Source: College Sports Council
Forty years ago on June 23, President Richard Nixon signed into a series of amendments known as Title IX that banned discrimination on the basis of gender in "any educational program or activity receiving federal financial assistance." However, the law is mainly known for its impact on high school and college sports.
"Title IX is one of the most important statutes ever passed by Congress. It transformed access to educational opportunity for women in the U.S. Many people don't realize that Title IX applies not merely to sports but to access to all educational opportunities generally, when financed in whole or in part by federal dollars," according to W. Burlette Carter, a professor of law at George Washington University Law School. "Before it, women were blocked by gender stereotypes and Old Boy networks from a whole host of programs at high schools and colleges and universities."
Beth Prange, the head coach for the girl’s field hockey team at Washington-Lee High School, said that there have been "a lot of changes since I was growing up" in terms of opportunities for girls in sports.
"When I was in high school, there a lot of stigma attached to playing sports as a woman, so a lot of women didn’t do it. In my high school, it was pretty much the same girls on every team. If you played one sport you played them all."
In the years after Title IX, more and more women were playing sports in high school and college. This included women like Beth Ann Wilson, head coach of the women’s volleyball team at Marymount University, who didn’t really "recognize the disadvantages that women had in athletics" when she was growing up in the ‘70s.
"By the time I was in high school and college, it was the early ‘80s, and I think a lot of the positive effects of Title IX had already taken effect. So I always felt like I had a lot of opportunity, but I think I was at the very front end of that wave of women," said Wilson.
However, critics of the law believe that while women have made much progress in athletics and education as a whole, Title IX has meant many men’s college sports were cut due to schools being unable to comply with a three-pronged test set up by the Department of Education’s Office of Civil Rights to show that they are compliant with Title IX.
The three tests are: Showing that participation in sports programs for men and women are "provided in numbers substantially proportionate to their respective enrollments," "showing a history and continuing practice of program expansion in response to the interest and abilities of the ‘underrepresented’ sex," or "demonstrating that the interests and abilities of members of the ‘underrepresented’ sex have been fully and effectively accommodated by the school’s program."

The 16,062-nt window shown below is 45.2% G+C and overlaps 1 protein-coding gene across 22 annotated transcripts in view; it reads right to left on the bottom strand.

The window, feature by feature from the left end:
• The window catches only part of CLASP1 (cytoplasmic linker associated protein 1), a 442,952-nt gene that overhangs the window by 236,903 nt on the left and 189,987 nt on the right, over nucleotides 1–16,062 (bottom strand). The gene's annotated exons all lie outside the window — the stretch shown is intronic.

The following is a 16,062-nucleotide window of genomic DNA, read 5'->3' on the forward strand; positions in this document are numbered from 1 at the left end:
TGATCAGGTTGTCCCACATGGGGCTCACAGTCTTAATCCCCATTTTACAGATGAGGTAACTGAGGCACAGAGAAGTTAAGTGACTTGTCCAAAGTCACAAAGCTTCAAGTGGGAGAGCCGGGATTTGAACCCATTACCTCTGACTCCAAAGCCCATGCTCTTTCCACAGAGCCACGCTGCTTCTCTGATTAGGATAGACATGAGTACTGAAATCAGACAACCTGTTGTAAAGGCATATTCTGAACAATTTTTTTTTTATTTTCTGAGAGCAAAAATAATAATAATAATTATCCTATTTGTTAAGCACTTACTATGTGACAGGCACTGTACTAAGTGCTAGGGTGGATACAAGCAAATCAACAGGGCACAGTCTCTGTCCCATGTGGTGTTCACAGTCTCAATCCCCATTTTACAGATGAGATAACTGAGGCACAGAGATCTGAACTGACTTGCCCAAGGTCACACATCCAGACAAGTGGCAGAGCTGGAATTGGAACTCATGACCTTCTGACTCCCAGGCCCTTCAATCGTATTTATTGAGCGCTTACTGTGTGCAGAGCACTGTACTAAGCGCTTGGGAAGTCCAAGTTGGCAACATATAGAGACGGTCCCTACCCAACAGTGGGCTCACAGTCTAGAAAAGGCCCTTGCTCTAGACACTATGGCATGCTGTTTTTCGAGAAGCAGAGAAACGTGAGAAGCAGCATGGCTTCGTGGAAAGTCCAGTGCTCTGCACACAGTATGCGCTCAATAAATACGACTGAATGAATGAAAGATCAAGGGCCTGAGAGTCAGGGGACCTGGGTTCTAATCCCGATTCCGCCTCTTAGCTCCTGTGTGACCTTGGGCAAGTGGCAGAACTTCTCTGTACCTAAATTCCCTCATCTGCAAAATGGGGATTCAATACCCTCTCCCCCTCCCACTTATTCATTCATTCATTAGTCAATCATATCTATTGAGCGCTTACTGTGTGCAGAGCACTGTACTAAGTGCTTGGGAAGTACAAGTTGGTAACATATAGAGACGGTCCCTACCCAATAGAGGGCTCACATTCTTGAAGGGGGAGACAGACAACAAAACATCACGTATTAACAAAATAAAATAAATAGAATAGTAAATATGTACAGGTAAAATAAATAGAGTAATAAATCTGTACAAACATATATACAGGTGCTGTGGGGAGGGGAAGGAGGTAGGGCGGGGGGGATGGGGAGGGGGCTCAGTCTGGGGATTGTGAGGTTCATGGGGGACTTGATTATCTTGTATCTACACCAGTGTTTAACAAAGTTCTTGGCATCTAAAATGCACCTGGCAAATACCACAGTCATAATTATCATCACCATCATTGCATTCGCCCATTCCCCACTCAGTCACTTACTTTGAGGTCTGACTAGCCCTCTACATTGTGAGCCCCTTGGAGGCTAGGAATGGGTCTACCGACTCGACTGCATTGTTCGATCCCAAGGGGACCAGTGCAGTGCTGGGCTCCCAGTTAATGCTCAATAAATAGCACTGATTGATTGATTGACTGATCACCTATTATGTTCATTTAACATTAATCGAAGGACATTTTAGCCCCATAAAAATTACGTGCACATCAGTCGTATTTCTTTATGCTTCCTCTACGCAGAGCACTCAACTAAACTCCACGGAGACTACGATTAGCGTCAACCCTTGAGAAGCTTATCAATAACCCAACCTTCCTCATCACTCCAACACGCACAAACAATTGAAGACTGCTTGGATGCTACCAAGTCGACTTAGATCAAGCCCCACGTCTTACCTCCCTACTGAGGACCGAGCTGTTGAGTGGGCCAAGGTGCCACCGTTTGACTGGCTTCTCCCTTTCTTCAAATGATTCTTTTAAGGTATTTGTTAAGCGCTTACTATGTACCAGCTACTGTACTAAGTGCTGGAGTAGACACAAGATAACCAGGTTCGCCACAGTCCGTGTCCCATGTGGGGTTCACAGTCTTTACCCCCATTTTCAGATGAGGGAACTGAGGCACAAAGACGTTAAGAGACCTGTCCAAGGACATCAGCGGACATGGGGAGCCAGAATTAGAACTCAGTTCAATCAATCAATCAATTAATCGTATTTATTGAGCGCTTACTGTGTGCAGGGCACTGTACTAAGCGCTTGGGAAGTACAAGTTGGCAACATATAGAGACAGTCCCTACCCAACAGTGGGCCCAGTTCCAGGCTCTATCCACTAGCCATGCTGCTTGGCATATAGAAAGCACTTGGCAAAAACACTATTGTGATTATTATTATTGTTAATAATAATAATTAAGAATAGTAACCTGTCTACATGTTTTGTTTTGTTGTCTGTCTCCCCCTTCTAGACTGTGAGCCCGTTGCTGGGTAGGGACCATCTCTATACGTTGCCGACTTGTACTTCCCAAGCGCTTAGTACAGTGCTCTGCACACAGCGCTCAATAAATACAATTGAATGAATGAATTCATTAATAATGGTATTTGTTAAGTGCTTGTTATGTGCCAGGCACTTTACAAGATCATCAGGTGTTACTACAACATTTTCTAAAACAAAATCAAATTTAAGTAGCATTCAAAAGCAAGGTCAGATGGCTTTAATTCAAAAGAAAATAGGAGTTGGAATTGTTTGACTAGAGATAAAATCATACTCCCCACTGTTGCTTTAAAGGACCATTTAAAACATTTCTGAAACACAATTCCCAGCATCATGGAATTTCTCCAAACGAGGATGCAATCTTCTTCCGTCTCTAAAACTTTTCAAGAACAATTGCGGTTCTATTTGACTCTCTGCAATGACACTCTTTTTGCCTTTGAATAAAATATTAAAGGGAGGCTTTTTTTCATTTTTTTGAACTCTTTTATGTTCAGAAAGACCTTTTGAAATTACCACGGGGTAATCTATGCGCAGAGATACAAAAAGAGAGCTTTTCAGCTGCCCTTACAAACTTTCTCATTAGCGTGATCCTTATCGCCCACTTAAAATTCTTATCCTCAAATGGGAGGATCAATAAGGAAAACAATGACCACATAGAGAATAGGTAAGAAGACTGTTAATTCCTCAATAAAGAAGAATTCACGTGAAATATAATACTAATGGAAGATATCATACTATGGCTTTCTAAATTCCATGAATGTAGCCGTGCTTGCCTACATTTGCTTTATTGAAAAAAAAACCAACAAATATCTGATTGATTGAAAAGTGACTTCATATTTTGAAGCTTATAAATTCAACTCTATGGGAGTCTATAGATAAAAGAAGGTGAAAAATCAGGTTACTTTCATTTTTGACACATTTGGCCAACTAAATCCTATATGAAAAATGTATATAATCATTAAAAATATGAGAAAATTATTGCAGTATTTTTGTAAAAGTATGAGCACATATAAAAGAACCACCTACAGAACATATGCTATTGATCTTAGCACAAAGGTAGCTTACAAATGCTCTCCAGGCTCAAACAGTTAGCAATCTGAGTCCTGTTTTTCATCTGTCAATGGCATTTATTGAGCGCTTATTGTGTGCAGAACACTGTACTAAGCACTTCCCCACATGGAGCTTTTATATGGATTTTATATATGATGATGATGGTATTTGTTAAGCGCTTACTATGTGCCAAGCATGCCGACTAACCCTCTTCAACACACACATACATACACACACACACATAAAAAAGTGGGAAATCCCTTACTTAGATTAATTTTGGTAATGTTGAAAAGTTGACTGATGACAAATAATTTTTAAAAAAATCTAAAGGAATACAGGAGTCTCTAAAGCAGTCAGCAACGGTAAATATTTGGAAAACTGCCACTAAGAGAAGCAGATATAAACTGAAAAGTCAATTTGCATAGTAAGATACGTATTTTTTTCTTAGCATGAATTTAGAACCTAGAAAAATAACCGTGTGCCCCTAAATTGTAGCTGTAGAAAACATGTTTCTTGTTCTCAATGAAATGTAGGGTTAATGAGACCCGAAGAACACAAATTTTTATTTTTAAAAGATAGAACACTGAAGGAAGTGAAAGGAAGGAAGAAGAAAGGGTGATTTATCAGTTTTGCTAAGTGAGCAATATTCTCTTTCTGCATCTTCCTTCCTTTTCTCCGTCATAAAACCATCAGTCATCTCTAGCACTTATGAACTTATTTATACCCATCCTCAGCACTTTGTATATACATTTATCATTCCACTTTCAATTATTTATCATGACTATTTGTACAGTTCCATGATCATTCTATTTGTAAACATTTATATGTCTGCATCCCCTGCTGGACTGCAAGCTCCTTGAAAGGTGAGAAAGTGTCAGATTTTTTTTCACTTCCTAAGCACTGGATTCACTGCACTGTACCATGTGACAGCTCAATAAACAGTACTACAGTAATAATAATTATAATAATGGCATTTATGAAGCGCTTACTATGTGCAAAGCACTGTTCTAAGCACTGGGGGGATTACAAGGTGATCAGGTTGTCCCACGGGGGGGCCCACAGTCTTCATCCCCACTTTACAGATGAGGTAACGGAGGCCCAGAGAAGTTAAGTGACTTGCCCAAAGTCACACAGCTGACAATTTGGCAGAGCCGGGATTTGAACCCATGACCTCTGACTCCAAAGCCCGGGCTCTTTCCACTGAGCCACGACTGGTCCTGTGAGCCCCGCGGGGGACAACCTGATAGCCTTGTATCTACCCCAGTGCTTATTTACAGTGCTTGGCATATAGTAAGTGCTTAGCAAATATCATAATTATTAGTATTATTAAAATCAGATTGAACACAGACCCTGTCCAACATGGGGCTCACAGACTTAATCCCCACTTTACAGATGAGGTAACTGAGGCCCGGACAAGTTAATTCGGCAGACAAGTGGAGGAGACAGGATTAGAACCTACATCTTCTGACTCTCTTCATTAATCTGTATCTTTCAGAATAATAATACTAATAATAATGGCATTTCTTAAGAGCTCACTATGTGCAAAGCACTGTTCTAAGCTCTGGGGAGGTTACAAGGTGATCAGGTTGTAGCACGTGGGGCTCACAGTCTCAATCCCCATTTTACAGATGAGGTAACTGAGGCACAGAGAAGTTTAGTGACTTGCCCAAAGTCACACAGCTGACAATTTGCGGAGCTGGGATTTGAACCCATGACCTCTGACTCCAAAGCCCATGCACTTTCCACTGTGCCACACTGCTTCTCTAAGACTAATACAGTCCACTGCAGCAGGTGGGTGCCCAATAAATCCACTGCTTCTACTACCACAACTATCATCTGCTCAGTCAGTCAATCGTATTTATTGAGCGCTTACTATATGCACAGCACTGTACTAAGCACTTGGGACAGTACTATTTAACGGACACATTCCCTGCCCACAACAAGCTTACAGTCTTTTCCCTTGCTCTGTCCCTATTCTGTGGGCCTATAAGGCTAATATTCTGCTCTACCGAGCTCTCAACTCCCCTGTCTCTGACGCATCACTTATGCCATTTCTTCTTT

According to Vicki Alger, Ph.D, a senior fellow at the Independent Women’s Forum, a non-partisan educational and research organization, says that the reason many men’s collegiate athletics teams have been cut is because women make up the majority of students at most colleges, and the proportionality test is most commonly used to show compliance with Title IX.
"A lot of schools default [to proportionality] for security purposes," said Alger. "The practical effect of the vague language, however, means institutions attempt to comply in the clearest way possible to avoid lawsuits for non-compliance. This means schools do cut back on the number of teams or players to meet proportionality guidelines."
However, Neena Chaudry, senior counsel for education and employment at the National Women’s Law Center, a legal advocacy group, says that the blame for Title IX is "misplaced."
She points to a fact sheet compiled by the NWLC that states that Title IX doesn’t require schools to cut men’s sports, saying that "Some schools have chosen to eliminate certain men’s sports, like gymnastics and wrestling, and even some women’s sports." It also cites a 2001 study from the federal Government Accountability office that found that 72 percent of schools that added teams from 1992 to 2000 did so without discontinuing any teams.
However, Alger points to data that shows from 1981 to 2005, the number of women’s teams in the NCAA increased while the number of men’s decreased.
Alger believes that the ambiguity of the law could be solved if the proportionality test were replaced with an interest survey given out by schools that would determine how many students at that school would be interested in playing sports.